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Vale'rius Asia'ticus

1. P. Valerius Asiaticus, consul suffectus under Caligula, but in what year is uncertain, and a second time consul under Claudius in A. D. 46 with M. Junius Silanus. Valerius was a friend of Caligula, but, having received a gross insult from him, rejoiced at his death. When the praetorian troops, after the assassination of the emperor, were seeking for the murderer in order to wreak their vengeance on him, Valerius stood up in a conspicuous place and exclaimed " Would that I had killed him," by which act of courage the soldiers were so astonishe d that they returned quietly to their quarters. Valerius was very wealthy and this proved his ruin. The empress Messalina coveted his splendid gardens, which were the same as Lucullus had originally laid out, and which Valerius had made still more magnificent. She also suspected him of being one of the paramours of the beautiful Poppaea Sabina, the mother of Nero's wife, whom she both feared and detested; and she therefore resolved to crush Valerius and Poppaea at the same time. She employed Suillius to accuse him, and also instructed Sosibius, who was then a slave or a freedman in the palace, to caution Claudius against the power and wealth of Valerius. This was in A. D. 47, the year following his second consulship. Valerius had in the preceding year voluntarily resigned his consulship after holding it for a short time, in order to avoid the envy of which he was the subject. Suillius accused him of the part he had taken in Caligula's death, and of an intention of setting out to the German armies with a view of aspiring to the empire, since he was born at Vienna (Vienne) in Gaul and had many connections in that part of the Roman world. The weak and credulous emperor was easily persuaded. Valerius was apprehended at Baiae. The senate was not summoned, but he was brought into the emperor's chamber, where Suillius laid various crimes to his charge. Valerius defended himself with spirit, and the emperor would have acquitted him had it not been for Messalina, who got Vitellius, then consul for the third time, to persuade the emperor to sentence him to death. He was allowed the choice of his death, and died by opening his veins. (D. C. 59.30; Joseph. 19.1; Sen. de Const. Sap. 18; Tac. Ann. 11.1-3, 13.43; D. C. 60.27, 29, 31.)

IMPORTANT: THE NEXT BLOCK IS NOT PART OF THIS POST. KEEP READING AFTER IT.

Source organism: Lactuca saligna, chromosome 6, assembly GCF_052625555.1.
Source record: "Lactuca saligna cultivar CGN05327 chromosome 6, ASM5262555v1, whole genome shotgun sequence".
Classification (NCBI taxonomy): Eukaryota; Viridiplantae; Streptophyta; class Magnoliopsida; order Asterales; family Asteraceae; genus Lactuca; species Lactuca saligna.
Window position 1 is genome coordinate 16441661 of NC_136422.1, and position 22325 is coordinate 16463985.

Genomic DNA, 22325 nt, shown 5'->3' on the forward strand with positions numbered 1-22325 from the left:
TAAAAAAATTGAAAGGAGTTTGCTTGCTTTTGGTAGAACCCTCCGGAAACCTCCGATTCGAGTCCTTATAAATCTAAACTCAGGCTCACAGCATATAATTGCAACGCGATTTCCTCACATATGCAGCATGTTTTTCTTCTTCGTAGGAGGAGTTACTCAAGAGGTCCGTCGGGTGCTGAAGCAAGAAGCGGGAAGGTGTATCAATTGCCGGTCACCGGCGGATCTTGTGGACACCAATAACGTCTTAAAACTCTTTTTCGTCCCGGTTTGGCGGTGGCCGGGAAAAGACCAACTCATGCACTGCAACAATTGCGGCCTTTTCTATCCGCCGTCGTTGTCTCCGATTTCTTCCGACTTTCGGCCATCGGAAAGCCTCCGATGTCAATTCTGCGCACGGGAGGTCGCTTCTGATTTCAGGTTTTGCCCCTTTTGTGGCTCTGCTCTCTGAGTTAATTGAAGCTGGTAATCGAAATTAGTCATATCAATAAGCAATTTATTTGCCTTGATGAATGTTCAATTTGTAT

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47 AD (1)
46 AD (1)
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